Prayer and Demonstration

Christian Scientists are sometimes asked why they no longer pray audibly or with outward form, as they did in the past. These questions usually imply that the student of Christian Science has given up something which belongs to vital religion, and prayer certainly does if it be of the right sort. The Christian Scientist, however, has learned to take the Sermon on the Mount as his guide in all things, including prayer; and Mrs. Eddy's teachings bring to it such wonderful spiritual illumination that the blessings it has for all mankind are made available, whatever be the human need. It may be said, however, that the method of petitioning God to do something He had overlooked or was unwilling to do, is largely absent from the prayer of Christian Science.

The truer sense of prayer is brought out in that little understood story of the fig tree which was withered at the Master's word because it brought forth no fruit. In reading the twenty-first chapter of Matthew we discover that Jesus recognized with sorrow the same condition in the services of the temple. There were forms enough, but no fruit; and yet it was for this the people hungered, even the little children; and when it was brought forth in the healing of the blind and the lame who came to him in the temple, the joy of the children broke forth in loud praises. As we read on we find that the mental condition which he rebuked in the temple was expressing itself even through what is called nature; and when he came to the fig tree seeking fruit thereon because he was hungry, he found none; and so he pronounced upon it the condemnation of Truth, which ever falls upon that which is not Truth's idea but which is a counterfeit thereof. It is interesting to note that Jesus did not pray that this tree might wither away, but he declared that it could no longer deceive people by its false appearance; and as Christian Science "resolves things into thoughts" (Science and Health, p. 269), the untrue thought, when addressed by the Master, vanished away, as darkness is dispelled by light.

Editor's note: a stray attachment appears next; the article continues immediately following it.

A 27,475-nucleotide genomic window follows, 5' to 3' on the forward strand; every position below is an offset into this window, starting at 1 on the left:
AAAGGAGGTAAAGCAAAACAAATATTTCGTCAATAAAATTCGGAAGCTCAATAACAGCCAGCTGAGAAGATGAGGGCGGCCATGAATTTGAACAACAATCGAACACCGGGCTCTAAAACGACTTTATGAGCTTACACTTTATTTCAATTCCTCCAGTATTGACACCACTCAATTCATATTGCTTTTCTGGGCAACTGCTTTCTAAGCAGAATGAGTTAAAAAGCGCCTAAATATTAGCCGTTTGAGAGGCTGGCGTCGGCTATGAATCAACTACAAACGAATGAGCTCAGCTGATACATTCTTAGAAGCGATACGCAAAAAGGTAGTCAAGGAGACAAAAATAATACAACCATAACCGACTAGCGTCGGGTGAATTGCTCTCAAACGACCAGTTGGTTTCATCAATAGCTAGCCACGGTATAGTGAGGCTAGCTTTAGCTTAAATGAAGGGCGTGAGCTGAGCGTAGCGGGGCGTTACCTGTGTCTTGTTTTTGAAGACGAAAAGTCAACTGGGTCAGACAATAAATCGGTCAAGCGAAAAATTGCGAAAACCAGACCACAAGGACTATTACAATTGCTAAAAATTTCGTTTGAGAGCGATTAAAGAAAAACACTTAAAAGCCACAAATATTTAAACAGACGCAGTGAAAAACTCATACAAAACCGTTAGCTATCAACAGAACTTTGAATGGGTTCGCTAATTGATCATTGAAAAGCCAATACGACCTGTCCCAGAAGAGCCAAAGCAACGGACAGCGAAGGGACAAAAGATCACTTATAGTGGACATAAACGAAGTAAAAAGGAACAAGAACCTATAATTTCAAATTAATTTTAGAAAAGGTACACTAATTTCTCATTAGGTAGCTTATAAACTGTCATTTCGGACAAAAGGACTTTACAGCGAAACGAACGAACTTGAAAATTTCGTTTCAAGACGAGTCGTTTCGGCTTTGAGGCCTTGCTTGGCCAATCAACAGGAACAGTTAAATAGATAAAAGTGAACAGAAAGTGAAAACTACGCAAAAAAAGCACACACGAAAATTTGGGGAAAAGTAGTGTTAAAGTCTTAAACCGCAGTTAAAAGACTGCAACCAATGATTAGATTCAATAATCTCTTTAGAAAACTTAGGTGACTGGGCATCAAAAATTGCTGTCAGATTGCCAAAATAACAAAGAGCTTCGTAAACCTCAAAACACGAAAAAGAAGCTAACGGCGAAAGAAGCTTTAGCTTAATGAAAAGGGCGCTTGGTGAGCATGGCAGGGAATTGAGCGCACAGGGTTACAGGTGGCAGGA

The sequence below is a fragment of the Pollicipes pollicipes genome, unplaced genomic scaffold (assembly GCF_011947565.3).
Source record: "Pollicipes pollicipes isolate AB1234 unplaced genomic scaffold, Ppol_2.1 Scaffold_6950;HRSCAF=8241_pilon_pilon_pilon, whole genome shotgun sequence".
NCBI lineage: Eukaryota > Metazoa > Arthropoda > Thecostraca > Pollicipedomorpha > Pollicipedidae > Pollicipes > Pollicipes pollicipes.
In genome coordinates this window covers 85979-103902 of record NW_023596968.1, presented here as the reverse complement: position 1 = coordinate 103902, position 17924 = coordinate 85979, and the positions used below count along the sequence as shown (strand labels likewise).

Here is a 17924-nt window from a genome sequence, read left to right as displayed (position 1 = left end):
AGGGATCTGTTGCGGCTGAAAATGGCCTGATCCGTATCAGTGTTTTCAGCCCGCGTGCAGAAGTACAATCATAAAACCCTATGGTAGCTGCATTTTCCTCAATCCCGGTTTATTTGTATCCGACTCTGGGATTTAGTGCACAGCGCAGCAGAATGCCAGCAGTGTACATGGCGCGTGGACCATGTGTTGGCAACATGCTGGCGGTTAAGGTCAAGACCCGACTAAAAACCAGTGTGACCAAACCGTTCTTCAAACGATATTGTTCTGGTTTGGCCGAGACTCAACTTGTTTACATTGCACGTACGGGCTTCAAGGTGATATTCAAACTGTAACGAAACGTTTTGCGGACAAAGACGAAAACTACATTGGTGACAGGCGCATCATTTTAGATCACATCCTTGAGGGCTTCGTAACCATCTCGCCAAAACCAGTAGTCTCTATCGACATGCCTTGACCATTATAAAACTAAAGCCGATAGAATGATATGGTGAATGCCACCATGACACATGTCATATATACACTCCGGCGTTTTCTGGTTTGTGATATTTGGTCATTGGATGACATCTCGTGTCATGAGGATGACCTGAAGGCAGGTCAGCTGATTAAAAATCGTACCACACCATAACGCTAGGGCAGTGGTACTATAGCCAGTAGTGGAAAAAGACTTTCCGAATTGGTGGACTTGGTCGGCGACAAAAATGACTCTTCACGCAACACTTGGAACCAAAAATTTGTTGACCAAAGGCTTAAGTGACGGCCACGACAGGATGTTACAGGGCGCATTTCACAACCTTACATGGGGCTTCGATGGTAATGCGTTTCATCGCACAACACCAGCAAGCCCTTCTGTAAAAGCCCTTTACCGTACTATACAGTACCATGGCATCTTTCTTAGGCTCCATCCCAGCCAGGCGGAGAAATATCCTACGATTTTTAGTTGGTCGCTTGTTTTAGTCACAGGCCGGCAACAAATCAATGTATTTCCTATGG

April 28, 1917

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